The Egyptian government yesterday announced that it would pay financial compensations to the victims of the Ramses Train Station blaze.
The state cabinet agreed to disburse 80,000 Egyptian pounds ($4,564) for the families of the victims who were killed in the blaze and 25,000 Egyptian pounds ($1,426) for the injured people.
At least 25 people were killed and some 50 others injured after a fire that had erupted at Cairo’s Ramses Station on Wednesday’s morning. The state-run National Railway Authority later reported that the blaze was triggered by a high-speed train colliding with a concrete buffer stop at the main station in downtown Cairo.
The train’s fuel tank was also reported to have exploded after the crash, setting a platform and nearby buildings on fire. Minutes later, dozens of ambulances and fire engines rushed to the scene after they were notified by accident. Also, the station’s rail services were suspended.
Pictures and footage showing the horrifying scenes of charred bodies lying on the tracks and the platform had gone viral across social media platforms.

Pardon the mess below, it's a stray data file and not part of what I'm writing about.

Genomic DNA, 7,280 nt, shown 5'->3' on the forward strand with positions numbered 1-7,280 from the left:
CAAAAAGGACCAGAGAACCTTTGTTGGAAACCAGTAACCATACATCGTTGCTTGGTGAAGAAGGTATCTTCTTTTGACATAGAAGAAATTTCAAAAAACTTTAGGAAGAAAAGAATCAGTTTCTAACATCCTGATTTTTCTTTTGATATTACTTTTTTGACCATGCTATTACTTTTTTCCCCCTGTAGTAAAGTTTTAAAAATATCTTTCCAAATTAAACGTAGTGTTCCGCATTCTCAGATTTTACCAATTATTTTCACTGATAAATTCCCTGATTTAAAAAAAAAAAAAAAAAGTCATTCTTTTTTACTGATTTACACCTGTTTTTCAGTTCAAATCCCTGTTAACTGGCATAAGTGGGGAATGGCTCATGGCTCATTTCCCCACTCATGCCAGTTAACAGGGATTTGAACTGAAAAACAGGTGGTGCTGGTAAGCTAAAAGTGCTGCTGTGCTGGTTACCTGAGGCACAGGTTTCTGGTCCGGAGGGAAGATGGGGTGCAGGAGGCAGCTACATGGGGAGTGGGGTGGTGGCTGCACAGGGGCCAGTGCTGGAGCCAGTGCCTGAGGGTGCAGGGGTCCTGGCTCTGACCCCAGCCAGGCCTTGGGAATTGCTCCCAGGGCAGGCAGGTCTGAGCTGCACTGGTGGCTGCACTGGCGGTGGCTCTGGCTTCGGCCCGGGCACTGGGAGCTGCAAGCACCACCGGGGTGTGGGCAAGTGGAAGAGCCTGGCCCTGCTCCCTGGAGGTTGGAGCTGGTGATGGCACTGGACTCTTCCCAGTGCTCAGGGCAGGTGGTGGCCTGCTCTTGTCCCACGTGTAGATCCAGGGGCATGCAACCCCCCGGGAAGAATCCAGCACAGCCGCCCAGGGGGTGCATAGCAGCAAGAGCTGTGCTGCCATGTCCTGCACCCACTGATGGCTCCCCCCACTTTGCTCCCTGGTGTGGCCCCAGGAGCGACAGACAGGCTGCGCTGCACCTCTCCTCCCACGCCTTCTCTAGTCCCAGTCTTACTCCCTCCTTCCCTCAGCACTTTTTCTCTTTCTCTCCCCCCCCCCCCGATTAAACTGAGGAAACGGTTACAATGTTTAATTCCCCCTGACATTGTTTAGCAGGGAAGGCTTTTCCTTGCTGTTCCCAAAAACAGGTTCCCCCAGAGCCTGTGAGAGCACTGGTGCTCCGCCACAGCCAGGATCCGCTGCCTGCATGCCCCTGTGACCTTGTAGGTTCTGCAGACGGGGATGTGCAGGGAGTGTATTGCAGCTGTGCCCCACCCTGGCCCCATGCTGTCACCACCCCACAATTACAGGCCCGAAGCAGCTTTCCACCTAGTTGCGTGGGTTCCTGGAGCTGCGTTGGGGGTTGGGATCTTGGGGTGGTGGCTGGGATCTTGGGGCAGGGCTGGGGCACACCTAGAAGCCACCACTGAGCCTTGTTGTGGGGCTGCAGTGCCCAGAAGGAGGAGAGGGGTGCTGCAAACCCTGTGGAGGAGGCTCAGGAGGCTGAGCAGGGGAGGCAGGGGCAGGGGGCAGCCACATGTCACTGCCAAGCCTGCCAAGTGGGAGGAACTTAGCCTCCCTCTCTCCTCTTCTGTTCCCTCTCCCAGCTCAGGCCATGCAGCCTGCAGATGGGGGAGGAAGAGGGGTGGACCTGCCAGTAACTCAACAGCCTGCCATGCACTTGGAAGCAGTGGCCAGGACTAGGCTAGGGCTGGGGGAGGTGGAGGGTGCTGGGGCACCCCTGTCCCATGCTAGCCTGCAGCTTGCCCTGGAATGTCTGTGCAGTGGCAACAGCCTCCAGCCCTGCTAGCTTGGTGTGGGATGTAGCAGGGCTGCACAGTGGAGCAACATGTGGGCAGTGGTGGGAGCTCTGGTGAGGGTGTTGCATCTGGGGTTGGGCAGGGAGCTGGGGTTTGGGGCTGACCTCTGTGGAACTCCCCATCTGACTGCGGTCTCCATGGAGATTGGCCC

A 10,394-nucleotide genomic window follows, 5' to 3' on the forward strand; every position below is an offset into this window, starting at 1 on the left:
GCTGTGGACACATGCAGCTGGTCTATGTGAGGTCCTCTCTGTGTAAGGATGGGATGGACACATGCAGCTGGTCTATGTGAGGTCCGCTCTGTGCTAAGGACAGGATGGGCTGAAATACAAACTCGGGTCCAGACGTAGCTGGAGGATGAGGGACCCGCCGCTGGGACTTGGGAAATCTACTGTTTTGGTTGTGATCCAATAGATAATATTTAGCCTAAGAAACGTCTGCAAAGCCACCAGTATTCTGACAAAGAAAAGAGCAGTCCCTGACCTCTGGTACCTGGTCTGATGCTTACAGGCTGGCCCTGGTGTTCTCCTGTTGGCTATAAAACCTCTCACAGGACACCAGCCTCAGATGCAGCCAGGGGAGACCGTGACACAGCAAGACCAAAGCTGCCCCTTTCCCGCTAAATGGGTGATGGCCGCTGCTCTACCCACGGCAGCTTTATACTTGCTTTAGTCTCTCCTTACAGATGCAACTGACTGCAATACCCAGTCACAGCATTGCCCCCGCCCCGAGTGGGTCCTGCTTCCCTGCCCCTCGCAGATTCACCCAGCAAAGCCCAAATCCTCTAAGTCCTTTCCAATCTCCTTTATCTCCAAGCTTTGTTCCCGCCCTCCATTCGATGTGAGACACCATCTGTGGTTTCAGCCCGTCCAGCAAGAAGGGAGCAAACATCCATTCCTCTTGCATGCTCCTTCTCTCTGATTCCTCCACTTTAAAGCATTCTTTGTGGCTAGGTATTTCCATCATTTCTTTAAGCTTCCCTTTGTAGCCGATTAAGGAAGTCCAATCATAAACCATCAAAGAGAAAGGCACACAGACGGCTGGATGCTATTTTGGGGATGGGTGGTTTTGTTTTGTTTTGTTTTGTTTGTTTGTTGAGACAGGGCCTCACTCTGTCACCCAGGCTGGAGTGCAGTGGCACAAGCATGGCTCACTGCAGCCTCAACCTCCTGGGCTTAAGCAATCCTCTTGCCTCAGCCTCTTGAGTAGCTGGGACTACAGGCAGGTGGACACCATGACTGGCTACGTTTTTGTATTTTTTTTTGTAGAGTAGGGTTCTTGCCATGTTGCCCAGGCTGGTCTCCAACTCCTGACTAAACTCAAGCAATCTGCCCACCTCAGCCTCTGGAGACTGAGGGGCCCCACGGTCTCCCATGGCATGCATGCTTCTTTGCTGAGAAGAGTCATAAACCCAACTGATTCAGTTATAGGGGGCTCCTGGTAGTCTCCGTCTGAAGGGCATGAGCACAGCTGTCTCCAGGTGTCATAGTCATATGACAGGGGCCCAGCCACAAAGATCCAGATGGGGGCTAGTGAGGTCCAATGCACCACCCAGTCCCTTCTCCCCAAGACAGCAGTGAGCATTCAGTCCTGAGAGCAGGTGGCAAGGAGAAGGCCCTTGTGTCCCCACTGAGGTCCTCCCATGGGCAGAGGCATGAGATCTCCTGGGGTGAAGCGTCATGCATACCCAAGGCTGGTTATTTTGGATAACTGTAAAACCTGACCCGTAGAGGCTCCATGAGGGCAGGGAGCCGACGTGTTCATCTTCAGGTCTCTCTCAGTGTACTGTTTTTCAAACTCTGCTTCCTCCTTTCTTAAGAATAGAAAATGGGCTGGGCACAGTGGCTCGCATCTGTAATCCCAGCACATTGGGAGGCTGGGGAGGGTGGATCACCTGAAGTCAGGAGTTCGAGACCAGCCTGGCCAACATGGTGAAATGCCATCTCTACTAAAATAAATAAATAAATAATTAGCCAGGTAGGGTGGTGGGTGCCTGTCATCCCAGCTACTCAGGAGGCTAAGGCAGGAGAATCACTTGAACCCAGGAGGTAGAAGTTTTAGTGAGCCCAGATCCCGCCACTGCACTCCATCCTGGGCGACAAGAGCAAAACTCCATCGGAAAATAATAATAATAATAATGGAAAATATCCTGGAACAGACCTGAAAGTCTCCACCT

The crash comes almost exactly a year after a collision between two trains in the northern province of Beheira left 15 people dead and a further 16 injured.
Fatal train crashes and accidents have been a frequent occurrence in Egypt for the past two decades. Observers attribute such crashes to old equipment, poor maintenance and inefficient government regulation.
In 2017, Egypt’s general prosecutor referred six persons to trial for “extreme negligence” after 44 people were killed and at least 200 were injured in a crash in the province of Alexandria.
The country’s deadliest rail accident occurred near Cairo in 2002, when a fire ripped through an overcrowded passenger train, killing more than 370 people.